“Not again” is something I tend to think when scrolling through my newsfeed on Facebook every morning. It took a while for the social network to catch on with my family, but once it did get its teeth sunk into my mother, sisters- in-law and the rest of my family (save for my dad — he’s a stubborn man), I get to see tons of awesome posts by them.
“Repost this in 15 minutes and you will get money!” or “Repost this if you have a dog and love it!” are some of my mom’s favorites. One sister-in-law hit one out of the park with the hashtag “#MuffinTopsAreOnlyGoodForBreakfast” while heading out to train for a 10k. I got the bright idea after seeing that post to ask my family if they had any questions related to health or fitness.
The first question came from my eldest sister-in-law, the one training for that 10k: “What is a good diet or routine change-up for individuals who are in the home stretch of weight loss? I’m trying to break a plateau.”
It’s a very common question, especially because plateaus come at every stage of weight loss. They’re a strange beast, too. It’s not so much that what you’re doing stops working — it’s just working slower. Your body is trying desperately to hold on to whatever reserve energy it has. It’s an evolutionary system that’s served humanity wonderfully. You do not need to change what you’re doing, assuming you have the perseverance to keep at it. Then again, it doesn’t hurt to change, either. So, based on the idea that she’s training for a long endurance run, I told her to switch to interval training. It will spice up her routine and keep things fresh — and, hopefully, keep her dedicated. Run some hill sprints or wind sprints, or go to a spin class.
“Does running or weight lifting get rid of fat faster?”
Another fun one, from the same sister. She’s a runner, while I’m a weight lifter. We constantly get into a debate about this. At least, I think she was baiting me into one with this question. I guess when you look at someone who weight lifts, they don’t exactly look lean. Most of them are big, lumbering guys who look like they couldn’t hug a telephone pole if they tried. Runners, on the other hand, are lean, mean, aerodynamic machines — especially marathoners. But what if I told you those big guys with 18-inch arms and 46-inch chests usually have less body fat than most runners? Strange, isn’t it? Weight lifting not only burns calories, it raises the body’s resting metabolic rate. It’s constantly burning calories to repair the damage done to the muscle. I find weight lifting to be a better fat burner for me. Shots fired, Sis — your move.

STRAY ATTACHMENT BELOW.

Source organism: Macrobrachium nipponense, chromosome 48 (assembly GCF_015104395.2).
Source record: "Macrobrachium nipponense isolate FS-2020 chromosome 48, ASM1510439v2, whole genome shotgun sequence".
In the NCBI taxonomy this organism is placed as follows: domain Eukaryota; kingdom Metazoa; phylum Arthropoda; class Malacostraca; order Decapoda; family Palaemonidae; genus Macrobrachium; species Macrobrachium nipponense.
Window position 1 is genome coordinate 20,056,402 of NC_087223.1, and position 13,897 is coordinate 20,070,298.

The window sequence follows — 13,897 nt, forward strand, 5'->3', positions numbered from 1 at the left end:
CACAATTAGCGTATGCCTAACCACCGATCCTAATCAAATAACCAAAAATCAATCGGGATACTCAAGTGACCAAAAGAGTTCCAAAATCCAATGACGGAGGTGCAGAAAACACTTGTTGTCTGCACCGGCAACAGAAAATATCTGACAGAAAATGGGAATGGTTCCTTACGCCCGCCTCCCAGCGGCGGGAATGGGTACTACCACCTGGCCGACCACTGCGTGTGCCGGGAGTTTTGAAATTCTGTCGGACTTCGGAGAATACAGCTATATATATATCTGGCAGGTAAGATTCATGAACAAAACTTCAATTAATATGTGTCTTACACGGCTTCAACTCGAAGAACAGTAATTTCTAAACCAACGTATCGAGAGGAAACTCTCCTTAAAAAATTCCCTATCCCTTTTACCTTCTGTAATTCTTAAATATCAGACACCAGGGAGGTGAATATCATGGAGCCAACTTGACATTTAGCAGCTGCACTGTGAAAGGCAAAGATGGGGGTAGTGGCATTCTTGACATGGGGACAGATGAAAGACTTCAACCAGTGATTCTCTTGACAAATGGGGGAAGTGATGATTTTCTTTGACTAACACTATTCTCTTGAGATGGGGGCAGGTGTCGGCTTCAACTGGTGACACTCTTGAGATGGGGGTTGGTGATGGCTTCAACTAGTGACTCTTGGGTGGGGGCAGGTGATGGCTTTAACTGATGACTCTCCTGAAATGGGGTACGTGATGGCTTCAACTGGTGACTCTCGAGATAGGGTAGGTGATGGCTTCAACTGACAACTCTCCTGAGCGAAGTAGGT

My other sister-in-law is very similar to me in terms of health and fitness. A general dislike for organized team sports, a case of exercise-induced-asthma and gained most of her results through diet manipulation. (We’re similar in more ways than that, but I’m not writing my life story here.) She asked, “What are the best cardio options for people with asthma?” Maybe that’s why I never liked running, and did best with sprinting sports like hockey and football. I suffered from the same thing for many years. I wasn’t much help with this question, as I never really found one that worked for me, either. But after talking with several people and figuring out a general idea of how the asthma was triggered, it turns out swimming and long rest intervals are the best bets. Swimming keeps the air moist and helps keep the airways open, but it can be a bit of a commitment to take the plunge while you’ve got that nagging thought your airways might constrict. Long rest intervals are another option, pushing the limit on your body’s reaction and triggering of the asthma can slowly push you through it completely.
You know those times you ask someone for advice, and, as they start telling you what you should do, you think to yourself, “Why did I do this to myself?”
Asking my friends and family for their questions almost turned into that. Almost. Even though my mom is convinced I’m going to be poor and don’t love anything (based on the fact that I never repost her stuff), and my sister-in-law probably thinks I’m just an angry, antagonistic, liberal health nut, I love my family and all the crazy stuff we talk about, even health and fitness.